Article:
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May 24, 2013
Dear Mayo Clinic:
I am an 85-year-old man who has had a postnasal drip problem since childhood. Years ago, after many tests, I was diagnosed with nonallergic rhinitis. I have tried pills and sprays to help the symptoms, but nothing works very well. I feel as though I'm constantly blowing my nose and often clearing my throat. Do you have any suggestions that will allow me to go more than an hour with some relief?
The problems of a chronic runny nose and postnasal drip — excess nasal drainage that runs down the back of your throat — can be challenging to effectively manage. Although they may not seem to be major medical problems, these symptoms can have a big impact on a person's quality of life. Successful treatment often depends on identifying their underlying cause.
Even though your symptoms have appeared to be the same for many years, it is possible that the source of those symptoms actually may have changed over time. The potential causes of a chronic runny nose and postnasal drainage can vary as people age.
In younger people, for example, a chronic runny nose along with other symptoms such as congestion or sneezing could be a symptom of allergies, a condition called allergic rhinitis. Or, as you mention, it is sometimes linked to nonallergic rhinitis. Nonallergic rhinitis can be due to different causes like irritation from smoke or vasomotor rhinitis, which is hypersensitivity of the lining of the nose to odors, temperature or barometric changes. There is also a condition called nonallergic rhinitis with eosinophilia, which causes symptoms similar to those of allergic rhinitis, but no triggering allergen can be found.
A runny nose with considerable postnasal drainage could be linked to chronic sinusitis. In this common condition, the cavities around nasal passages, called sinuses, become inflamed and swollen. Some people with chronic sinusitis also have sinus polyps that may make the problem worse. A runny nose that seems to affect one side of the nose more than the other side could signal an anatomical problem, such as a spinal fluid leak. When symptoms include obstruction to air flow, other conditions such as a deviated nasal septum need to be considered.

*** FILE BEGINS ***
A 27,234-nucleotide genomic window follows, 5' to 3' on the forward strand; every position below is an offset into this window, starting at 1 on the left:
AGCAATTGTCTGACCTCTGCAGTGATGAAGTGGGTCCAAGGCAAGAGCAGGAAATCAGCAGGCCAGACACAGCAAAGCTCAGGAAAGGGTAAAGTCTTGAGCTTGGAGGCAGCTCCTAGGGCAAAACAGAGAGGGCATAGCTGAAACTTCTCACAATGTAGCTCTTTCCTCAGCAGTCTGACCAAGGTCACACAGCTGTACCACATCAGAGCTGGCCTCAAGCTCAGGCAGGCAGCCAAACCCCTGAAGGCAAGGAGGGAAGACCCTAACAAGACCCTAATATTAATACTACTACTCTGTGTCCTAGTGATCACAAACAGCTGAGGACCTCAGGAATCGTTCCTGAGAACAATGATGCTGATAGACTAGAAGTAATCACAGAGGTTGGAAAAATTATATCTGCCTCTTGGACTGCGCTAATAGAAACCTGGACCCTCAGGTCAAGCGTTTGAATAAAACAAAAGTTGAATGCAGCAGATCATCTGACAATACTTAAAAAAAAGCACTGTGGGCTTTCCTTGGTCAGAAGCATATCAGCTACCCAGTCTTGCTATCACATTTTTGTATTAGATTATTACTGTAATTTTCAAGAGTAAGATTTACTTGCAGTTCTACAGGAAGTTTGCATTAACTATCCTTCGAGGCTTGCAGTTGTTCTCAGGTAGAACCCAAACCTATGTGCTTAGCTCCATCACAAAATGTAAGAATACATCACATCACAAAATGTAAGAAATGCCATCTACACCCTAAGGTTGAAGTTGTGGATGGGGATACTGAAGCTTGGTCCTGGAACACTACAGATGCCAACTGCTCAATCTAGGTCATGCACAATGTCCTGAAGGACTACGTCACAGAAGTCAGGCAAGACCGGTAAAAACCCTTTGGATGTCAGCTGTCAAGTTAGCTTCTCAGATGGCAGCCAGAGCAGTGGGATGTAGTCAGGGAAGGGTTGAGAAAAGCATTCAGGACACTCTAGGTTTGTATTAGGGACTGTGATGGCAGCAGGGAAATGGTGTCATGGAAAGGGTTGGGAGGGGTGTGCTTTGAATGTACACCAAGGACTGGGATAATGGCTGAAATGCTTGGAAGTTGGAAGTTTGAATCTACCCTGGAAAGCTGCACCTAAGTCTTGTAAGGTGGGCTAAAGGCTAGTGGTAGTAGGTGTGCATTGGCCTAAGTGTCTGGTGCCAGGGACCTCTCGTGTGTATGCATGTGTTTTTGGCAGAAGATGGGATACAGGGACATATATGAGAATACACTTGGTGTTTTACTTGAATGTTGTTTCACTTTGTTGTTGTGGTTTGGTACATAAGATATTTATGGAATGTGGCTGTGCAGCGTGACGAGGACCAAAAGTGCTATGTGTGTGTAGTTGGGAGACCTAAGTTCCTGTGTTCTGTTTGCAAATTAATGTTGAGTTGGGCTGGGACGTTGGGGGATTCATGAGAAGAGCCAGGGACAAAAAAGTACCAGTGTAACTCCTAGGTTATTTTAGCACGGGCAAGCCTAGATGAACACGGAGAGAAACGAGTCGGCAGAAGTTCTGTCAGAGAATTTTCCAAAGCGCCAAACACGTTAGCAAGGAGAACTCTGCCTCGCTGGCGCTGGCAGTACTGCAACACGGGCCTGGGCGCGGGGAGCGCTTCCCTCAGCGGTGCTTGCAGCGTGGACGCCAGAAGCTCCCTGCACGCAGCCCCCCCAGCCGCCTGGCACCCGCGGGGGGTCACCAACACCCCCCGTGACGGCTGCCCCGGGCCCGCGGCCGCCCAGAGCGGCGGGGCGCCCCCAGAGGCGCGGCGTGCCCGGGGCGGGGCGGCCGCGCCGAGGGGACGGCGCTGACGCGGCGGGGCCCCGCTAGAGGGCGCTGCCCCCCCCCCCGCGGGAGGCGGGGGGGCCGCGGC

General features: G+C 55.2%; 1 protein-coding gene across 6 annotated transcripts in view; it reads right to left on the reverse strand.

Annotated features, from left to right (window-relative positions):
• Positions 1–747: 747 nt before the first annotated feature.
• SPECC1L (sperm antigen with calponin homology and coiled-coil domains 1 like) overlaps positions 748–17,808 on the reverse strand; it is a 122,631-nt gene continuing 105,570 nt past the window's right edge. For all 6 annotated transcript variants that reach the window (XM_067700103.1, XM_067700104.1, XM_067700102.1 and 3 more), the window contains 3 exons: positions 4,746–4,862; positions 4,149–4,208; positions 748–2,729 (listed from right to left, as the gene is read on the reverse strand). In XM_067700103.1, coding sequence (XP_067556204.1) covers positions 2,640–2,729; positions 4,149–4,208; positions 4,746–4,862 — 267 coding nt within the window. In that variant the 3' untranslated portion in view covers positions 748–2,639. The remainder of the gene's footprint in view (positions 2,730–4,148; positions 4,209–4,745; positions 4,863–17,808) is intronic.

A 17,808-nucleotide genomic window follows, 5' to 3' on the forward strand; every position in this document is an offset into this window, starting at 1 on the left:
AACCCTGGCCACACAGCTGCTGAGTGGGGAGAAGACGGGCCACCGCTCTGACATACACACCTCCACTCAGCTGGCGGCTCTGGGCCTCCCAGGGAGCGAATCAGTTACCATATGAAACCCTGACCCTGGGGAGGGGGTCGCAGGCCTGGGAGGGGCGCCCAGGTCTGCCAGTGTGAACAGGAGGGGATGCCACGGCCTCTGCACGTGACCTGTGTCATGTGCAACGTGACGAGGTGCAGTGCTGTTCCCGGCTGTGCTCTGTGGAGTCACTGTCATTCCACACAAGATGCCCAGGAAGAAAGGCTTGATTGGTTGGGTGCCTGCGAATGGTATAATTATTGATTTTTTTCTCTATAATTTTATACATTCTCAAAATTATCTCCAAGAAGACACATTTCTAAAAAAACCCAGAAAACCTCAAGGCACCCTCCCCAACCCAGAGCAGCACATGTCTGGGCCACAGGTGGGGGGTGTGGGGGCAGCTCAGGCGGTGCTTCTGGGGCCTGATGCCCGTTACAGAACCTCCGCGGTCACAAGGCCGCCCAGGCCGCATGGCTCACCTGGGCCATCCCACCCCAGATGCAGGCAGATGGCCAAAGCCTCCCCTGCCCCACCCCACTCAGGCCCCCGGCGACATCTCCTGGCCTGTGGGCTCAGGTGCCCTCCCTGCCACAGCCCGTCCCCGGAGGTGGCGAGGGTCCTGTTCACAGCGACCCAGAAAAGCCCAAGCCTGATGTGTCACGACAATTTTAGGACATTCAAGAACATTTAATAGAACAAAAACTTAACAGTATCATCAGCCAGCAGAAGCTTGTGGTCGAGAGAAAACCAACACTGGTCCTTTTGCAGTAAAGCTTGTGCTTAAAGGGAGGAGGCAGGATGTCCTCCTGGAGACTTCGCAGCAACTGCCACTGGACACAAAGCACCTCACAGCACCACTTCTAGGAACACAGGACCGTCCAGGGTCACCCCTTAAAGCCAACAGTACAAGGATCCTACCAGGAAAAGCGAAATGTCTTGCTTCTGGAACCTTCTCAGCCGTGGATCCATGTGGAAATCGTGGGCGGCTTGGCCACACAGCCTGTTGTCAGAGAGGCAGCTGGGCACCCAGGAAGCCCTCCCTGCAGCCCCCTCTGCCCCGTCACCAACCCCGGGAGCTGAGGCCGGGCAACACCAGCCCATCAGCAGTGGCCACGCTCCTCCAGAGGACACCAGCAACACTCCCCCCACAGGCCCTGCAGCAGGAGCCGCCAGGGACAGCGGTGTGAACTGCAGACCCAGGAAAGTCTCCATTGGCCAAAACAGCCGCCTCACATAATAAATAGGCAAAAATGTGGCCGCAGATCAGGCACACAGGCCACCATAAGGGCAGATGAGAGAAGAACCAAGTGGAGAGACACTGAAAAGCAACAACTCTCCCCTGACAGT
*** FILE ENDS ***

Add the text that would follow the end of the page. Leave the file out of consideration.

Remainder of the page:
All of these causes of chronic runny nose and postnasal drainage may happen in older people, but several additional disorders that can cause these symptoms to become more frequent with age.
For example, gustatory rhinitis is more common in older populations. Symptoms of this type of nonallergic rhinitis may be triggered by eating any food, and is an exaggeration of the runny nose that we all get when we eat spicy food. It is also more common for minor temperature changes to induce a runny nose in older adults.
In many older people, the sensation of postnasal drainage may be the result of nasal airway dehydration. This can be a side effect of medications for high blood pressure, sleep disorders and bladder problems, among others. Drinking too much coffee, tea or alcohol, or not drinking enough water is also more likely to produce nasal dehydration in older adults. Finally, in some people symptoms of certain kinds of gastroesophageal reflux may be mistakenly identified as postnasal drainage.
Effective treatments are available for many of these conditions. Finding the best treatment, however, hinges on correctly pinpointing the underlying problem.
Because it has been some time since you were originally diagnosed with nonallergic rhinitis, it may be helpful to have your condition re-evaluated now. Consider making an appointment with a physician who specializes in ear, nose and throat disorders (otorhinolaryngologist) or an allergist with a particular interest in disorders of the nose and sinuses. After a thorough evaluation of your symptoms and your overall medical condition, he or she will likely be able to provide advice on how to best manage these bothersome symptoms.
— Juan Guarderas, M.D., Otorhinolaryngology/Allergy, Mayo Clinic, Jacksonville, Fla.
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